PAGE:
Montana Outdoors

June 30, 2018

A rainy, cloudy, sunny day.

Filed under: Flathead river — Tags: , — montucky @ 8:58 am

Yesterday morning the weather didn’t look too promising and the forecast was even worse, so rather than going for a wet hike I chose to go for a drive instead and headed east along the lower Flathead river which can be very pretty under the right conditions. I encountered these scenes as the weather changed from rain to sun within about a half hour time period and over the course of 20 miles.

Lower Flathead River

Lower Flathead River

Lower Flathead River


  1. That’s amazing!

    Liked by 1 person

    Comment by wordsfromanneli — June 30, 2018 @ 9:13 am

  2. I think I’m due for a visit to again. It’s been far to long.

    Liked by 1 person

    Comment by dhphotosite — June 30, 2018 @ 11:43 am

    • It’s sure pretty right now. I’m taking advantage of every chance to get out before wildfire season comes.


      Comment by montucky — June 30, 2018 @ 12:41 pm

  3. wonderful
    river holiday 🙂

    Liked by 1 person

    Comment by smilecalm — June 30, 2018 @ 3:57 pm

  4. Dramatic lighting! Amazing how it can change so quickly.

    Liked by 1 person

    Comment by New Hampshire Garden Solutions — June 30, 2018 @ 4:00 pm

    • The mountains have a lot to do with it. I’ve learned when there are clouds around to be ready for about any condition, some of which don’t last very long.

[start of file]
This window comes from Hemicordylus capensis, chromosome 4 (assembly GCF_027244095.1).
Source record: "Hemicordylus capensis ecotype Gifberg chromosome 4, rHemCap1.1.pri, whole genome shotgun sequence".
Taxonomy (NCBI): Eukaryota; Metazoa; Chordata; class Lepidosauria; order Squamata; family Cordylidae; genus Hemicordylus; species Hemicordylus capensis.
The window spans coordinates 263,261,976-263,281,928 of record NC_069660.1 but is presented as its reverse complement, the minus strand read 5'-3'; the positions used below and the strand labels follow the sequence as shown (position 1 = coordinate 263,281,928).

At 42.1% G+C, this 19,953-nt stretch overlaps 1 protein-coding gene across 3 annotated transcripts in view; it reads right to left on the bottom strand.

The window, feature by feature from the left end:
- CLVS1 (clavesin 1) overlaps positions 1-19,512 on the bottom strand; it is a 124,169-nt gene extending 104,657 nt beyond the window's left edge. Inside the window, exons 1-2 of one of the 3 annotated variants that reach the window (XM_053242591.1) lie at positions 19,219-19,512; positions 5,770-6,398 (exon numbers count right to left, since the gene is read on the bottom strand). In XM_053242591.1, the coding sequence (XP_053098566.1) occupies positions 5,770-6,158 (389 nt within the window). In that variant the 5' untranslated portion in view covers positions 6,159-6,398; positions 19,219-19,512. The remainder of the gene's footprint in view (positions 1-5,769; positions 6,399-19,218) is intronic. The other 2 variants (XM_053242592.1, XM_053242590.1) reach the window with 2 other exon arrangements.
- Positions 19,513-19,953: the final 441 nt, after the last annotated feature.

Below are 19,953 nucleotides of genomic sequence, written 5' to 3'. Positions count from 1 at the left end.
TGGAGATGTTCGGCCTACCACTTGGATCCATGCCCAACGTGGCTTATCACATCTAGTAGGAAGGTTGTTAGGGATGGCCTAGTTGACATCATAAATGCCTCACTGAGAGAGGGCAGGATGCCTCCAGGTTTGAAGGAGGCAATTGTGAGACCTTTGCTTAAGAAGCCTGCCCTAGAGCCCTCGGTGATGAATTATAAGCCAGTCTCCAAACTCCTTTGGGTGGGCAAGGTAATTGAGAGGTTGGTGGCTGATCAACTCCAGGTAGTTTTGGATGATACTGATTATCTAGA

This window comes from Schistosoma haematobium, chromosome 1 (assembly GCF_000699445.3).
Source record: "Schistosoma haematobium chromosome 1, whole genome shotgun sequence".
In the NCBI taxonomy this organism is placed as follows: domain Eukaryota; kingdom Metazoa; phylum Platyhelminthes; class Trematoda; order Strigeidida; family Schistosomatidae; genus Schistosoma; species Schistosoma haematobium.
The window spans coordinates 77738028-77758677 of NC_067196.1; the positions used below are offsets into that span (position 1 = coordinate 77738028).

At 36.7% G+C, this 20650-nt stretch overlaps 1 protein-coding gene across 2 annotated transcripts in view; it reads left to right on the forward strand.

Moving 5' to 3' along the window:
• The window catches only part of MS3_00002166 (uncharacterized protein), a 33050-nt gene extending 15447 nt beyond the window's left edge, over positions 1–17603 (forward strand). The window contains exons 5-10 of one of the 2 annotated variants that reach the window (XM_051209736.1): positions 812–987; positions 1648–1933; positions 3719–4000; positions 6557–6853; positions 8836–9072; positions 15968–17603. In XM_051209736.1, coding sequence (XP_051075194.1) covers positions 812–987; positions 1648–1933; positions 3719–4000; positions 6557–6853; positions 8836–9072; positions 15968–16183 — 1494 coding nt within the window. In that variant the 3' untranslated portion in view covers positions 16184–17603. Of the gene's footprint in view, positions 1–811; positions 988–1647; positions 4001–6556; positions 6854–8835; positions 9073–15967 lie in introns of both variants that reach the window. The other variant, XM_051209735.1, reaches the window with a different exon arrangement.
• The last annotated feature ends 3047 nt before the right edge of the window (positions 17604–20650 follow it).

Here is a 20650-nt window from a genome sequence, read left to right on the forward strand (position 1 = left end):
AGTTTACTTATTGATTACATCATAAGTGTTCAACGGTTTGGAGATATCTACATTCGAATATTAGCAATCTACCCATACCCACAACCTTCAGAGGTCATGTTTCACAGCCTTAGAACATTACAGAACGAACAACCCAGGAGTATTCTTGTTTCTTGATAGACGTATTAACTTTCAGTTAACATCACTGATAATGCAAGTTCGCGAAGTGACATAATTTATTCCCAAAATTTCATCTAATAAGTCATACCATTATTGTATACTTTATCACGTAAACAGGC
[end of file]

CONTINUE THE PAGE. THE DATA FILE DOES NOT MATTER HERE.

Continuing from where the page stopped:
Liked by 1 person

      Comment by montucky — June 30, 2018 @ 4:56 pm

  5. Wow, the color of that river is amazing!!!!! Must be so clear and clean.

    Liked by 1 person

    Comment by Candace — June 30, 2018 @ 5:33 pm

    • I don’t know what gives it that green cast. The water is very clear for this time of the year when the other rivers are still quite muddy and brown. The Flathead originates in the area of Glacier park and flows into Flathead Lake then resumes being a river after about 50 miles of the lake, so I think the sediment that comes with snow melt settles in the lake and clears the water.

      Liked by 1 person

      Comment by montucky — June 30, 2018 @ 8:32 pm

  6. Such beautiful country in Montana and thank you for sharing these lovely images.

    What makes the lake/river that shade of green, Terry? I would have thought it would reflect the grey sky when overcast and the blue sky when sunny (and no clouds). It is so very different to the river behind my home, which can be murky, blue, grey or even white.

    Liked by 1 person

    Comment by Vicki — June 30, 2018 @ 7:04 pm

    • I really don’t know why it appears so green. It usually does that in the spring and early summer. It has something to do with the direction from which the sun hits it, but I’ve seen it look deep blue at times too. That river flows into the Clark For River about 15 miles upstream from my house and during the spring run off it stays much clearer than the Clark Fork which gets very muddy and brown, so for quite a way downstream the river has two parts, one muddy and one much clearer with a green cast to it.

      Liked by 1 person

      Comment by montucky — June 30, 2018 @ 8:28 pm

      • Anything to do with algae or pondweed? It sure is a beautiful green 🙂

        Liked by 1 person

        Comment by Vicki — July 2, 2018 @ 12:54 am

        • I suppose it could be from algae, although I doubt it because it would be the wrong season for that. The greenish color is in early spring during or right after the snow melt.

          Liked by 1 person

          Comment by montucky — July 2, 2018 @ 9:05 am